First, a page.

America continued to evolve as the 1980s began. For their next album, Alibi, released in August 1980, Beckley and Bunnell sought fresh blood in the form of producers Matthew McCauley and Fred Mollin. They also reached out to key players from the West Coast music scene, such as the Eagles' Timothy B. Schmit, Leland Sklar and Steve Lukather, to help smooth their sound. Alibi eschewed the strings and brass of the typical Martin project in favor of a more tightly-crafted pop-rock approach. It also became the third studio album in a row without a hit single in the United States, although Beckley's "Survival" reached the top of the charts in Italy. The album's sales were less than stellar, peaking at #142. Alibi is the ninth original studio album by American folk rock duo America, released by Capitol Records in 1980. ... Year 1980 (MCMLXXX) was a leap year starting on Tuesday (link displays the 1980 Gregorian calendar). ... The Eagles are an American rock music group that originally came together in Los Angeles, California in the early 1970s. ... Timothy Bruce Schmit (born October 30, 1947, in Oakland, California) is an American bass guitar player and singer best known as a member of Poco and the Eagles. ... Leland Lee Bruce Sklar (born May 28, 1947, in Milwaukee, Wisconsin) is an American bass player, singer and composer. ... Steve Luke Lukather (born Steven Lee Lukather on October 21, 1957 in San Fernando Valley, California, USA) is an American Grammy Award winning singer, songwriter, arranger, producer and guitar player, best known for his work with the rock band Toto. ...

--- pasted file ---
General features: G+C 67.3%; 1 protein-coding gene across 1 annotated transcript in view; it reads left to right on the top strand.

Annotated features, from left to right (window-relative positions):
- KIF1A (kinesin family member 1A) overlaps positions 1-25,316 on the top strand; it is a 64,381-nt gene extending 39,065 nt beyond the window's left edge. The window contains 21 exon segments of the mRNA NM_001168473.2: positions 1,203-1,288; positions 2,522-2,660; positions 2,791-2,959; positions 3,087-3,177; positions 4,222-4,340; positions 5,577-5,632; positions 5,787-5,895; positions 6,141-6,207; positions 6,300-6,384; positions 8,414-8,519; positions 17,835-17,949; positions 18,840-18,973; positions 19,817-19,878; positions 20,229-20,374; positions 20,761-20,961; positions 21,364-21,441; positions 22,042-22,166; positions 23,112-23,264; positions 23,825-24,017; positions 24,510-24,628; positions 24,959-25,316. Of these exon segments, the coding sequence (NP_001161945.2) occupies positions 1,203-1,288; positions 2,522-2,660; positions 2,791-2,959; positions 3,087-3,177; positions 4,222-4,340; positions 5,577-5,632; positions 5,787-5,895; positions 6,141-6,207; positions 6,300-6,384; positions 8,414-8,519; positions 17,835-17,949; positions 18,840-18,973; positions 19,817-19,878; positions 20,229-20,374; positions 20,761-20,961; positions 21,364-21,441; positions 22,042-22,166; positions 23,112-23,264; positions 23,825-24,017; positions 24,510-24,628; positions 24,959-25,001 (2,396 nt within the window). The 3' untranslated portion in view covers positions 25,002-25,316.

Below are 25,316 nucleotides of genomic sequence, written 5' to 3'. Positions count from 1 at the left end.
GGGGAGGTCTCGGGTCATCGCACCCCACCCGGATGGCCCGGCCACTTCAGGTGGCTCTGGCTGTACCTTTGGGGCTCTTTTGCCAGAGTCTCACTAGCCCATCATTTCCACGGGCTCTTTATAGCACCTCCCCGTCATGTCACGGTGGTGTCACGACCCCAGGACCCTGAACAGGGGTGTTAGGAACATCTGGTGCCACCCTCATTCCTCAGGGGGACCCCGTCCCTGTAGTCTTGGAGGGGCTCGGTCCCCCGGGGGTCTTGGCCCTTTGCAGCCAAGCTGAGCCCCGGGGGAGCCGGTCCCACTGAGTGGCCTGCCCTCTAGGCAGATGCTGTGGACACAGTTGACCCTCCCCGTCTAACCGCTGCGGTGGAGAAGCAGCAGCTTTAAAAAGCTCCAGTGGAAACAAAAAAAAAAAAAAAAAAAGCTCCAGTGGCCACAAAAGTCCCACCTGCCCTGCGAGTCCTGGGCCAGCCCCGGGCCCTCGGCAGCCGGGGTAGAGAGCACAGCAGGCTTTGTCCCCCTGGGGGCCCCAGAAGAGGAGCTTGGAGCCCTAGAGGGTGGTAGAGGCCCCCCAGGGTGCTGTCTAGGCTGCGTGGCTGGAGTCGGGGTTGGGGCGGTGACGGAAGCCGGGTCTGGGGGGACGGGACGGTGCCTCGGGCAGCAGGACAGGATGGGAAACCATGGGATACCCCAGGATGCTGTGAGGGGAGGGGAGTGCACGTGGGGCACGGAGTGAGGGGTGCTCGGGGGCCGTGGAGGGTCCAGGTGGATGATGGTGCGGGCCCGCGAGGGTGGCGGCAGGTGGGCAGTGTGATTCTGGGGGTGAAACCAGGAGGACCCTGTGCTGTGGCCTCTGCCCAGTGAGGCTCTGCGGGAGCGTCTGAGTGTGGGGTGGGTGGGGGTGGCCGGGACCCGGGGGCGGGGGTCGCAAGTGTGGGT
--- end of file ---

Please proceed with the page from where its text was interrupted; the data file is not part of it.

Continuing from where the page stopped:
America's next album, View From The Ground, released in July 1982, finally succeeded in bringing Beckley and Bunnell back to commercial success. The album, recorded under the working title Two Car Garage, featured a number of songs produced by the duo themselves. As with Alibi, Beckley and Bunnell brought in a number of talented musicians, including the Beach Boys' Carl Wilson, Toto's Jeff Porcaro, Christopher Cross and Dean Parks. But it was former Argent frontman Russ Ballard who made the biggest impact on the group's fortunes. Ballard produced and played most of the instruments on a song he crafted especially for the band, called "You Can Do Magic". The song rose quickly through the pop charts, and reached as high as #8 on the Billboard pop singles chart for a number of weeks in October 1982, the band's first major hit in seven years. Following "Magic" was the single "Right Before Your Eyes" an homage to silent movie stars better known to listeners as "Rudolph Valentino" due to its memorable refrain. Penned by Ian Thomas (brother of comedian Dave Thomas of Strange Brew fame), and produced by Bobby Colomby, the single barely missed the Top Forty in early 1983. Although View From The Ground failed to achieve gold sales, it reached as high as #41 on the album charts, a significant improvement over the previous few releases. View From The Ground is the tenth original studio album by American folk rock duo America, released by Capitol Records in July 1982. ... Year 1982 (MCMLXXXII) was a common year starting on Friday (link displays the 1982 Gregorian calendar). ... The Beach Boys, originally the Beech Boys, a small team of four brothers from the south of Poland, emigrated to America in the early 1950s in search of a fortune to be made in the Arizonian logging industry. When it soon became evident they had been the victims of... Carl Wilson on the cover of his eponymous 1981 album. ... Toto (IPA pronunciation: ) is a Grammy Award winning American rock band founded in 1976[1] by some of the most popular and experienced session musicians of the era. ... Jeffrey Thomas Porcaro (April 1, 1954 – August 5, 1992) was a highly regarded session drummer and a founding member of the Grammy Award winning band Toto. ... Christopher Cross (born Christopher Geppert, 3 May 1951, San Antonio, Texas) is an Oscar, Golden Globe and five-time Grammy winning, American singer-songwriter. ... Dean Parks is a musician and guitarist from Los Angeles, California. ... Argent was the name of a rock band founded in 1969 by Rod Argent after his previous band, The Zombies, broke up. ... For an Englishman who was born and still lives in the heart of the British countryside, Russ Ballad has certainly made his presence felt around the globe. ... Year 1982 (MCMLXXXII) was a common year starting on Friday (link displays the 1982 Gregorian calendar). ... Ian Thomas may refer to: Ian W Thomas (English master of the universe) Ian Thomas, a Canadian singer-songwriter most popular in the 1970s and 1980s, Ian Thomas, an American singer-songwriter active in the 2000s, Ian Thomas, a Welsh cricket player. ... See the David Thomas disambiguation page for other people with this name. ... Strange Brew is also the title of a song by the band Cream (released on their 1967 album Disraeli Gears), and of a compilation album - Strange Brew: The Very Best of Cream Strange Brew is a 1983 film starring the popular SCTV characters Bob & Doug McKenzie, played by Dave Thomas... Bobby Colomby was a founder and innovative jazz-rock fusion drummer of the group Blood, Sweat & Tears. ... For the Jimi Hendrix song, see 1983. ...